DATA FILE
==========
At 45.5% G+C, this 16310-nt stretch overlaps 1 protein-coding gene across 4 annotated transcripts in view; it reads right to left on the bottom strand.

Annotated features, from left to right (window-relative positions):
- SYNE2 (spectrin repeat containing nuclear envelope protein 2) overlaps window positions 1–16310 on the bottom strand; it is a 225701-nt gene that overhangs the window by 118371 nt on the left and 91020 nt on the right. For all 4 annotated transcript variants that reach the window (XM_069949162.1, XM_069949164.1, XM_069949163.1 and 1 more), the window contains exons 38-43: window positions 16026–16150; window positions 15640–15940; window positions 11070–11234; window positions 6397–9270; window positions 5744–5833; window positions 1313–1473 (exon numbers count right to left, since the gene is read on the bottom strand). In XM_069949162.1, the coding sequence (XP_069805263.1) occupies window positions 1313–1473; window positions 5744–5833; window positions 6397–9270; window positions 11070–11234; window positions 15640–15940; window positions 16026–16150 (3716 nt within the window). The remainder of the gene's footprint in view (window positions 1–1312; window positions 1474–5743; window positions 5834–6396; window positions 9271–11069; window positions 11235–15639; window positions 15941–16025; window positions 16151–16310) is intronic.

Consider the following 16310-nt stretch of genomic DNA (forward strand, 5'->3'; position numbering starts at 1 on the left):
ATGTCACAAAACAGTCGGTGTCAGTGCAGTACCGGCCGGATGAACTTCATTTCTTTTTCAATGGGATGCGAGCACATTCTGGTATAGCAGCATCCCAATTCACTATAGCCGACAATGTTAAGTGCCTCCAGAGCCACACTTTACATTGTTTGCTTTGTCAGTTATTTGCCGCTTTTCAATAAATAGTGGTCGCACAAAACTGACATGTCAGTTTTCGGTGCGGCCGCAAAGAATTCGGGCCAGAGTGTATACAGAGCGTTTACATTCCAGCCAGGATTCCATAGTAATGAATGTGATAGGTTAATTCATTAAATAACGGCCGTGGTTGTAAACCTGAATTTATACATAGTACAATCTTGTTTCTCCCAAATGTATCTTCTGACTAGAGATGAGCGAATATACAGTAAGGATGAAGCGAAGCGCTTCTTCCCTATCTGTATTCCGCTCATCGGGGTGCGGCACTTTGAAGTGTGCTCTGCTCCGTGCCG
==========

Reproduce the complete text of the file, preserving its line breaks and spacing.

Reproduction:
At 45.5% G+C, this 16310-nt stretch overlaps 1 protein-coding gene across 4 annotated transcripts in view; it reads right to left on the bottom strand.

Annotated features, from left to right (window-relative positions):
- SYNE2 (spectrin repeat containing nuclear envelope protein 2) overlaps window positions 1–16310 on the bottom strand; it is a 225701-nt gene that overhangs the window by 118371 nt on the left and 91020 nt on the right. For all 4 annotated transcript variants that reach the window (XM_069949162.1, XM_069949164.1, XM_069949163.1 and 1 more), the window contains exons 38-43: window positions 16026–16150; window positions 15640–15940; window positions 11070–11234; window positions 6397–9270; window positions 5744–5833; window positions 1313–1473 (exon numbers count right to left, since the gene is read on the bottom strand). In XM_069949162.1, the coding sequence (XP_069805263.1) occupies window positions 1313–1473; window positions 5744–5833; window positions 6397–9270; window positions 11070–11234; window positions 15640–15940; window positions 16026–16150 (3716 nt within the window). The remainder of the gene's footprint in view (window positions 1–1312; window positions 1474–5743; window positions 5834–6396; window positions 9271–11069; window positions 11235–15639; window positions 15941–16025; window positions 16151–16310) is intronic.

Consider the following 16310-nt stretch of genomic DNA (forward strand, 5'->3'; position numbering starts at 1 on the left):
ATGTCACAAAACAGTCGGTGTCAGTGCAGTACCGGCCGGATGAACTTCATTTCTTTTTCAATGGGATGCGAGCACATTCTGGTATAGCAGCATCCCAATTCACTATAGCCGACAATGTTAAGTGCCTCCAGAGCCACACTTTACATTGTTTGCTTTGTCAGTTATTTGCCGCTTTTCAATAAATAGTGGTCGCACAAAACTGACATGTCAGTTTTCGGTGCGGCCGCAAAGAATTCGGGCCAGAGTGTATACAGAGCGTTTACATTCCAGCCAGGATTCCATAGTAATGAATGTGATAGGTTAATTCATTAAATAACGGCCGTGGTTGTAAACCTGAATTTATACATAGTACAATCTTGTTTCTCCCAAATGTATCTTCTGACTAGAGATGAGCGAATATACAGTAAGGATGAAGCGAAGCGCTTCTTCCCTATCTGTATTCCGCTCATCGGGGTGCGGCACTTTGAAGTGTGCTCTGCTCCGTGCCG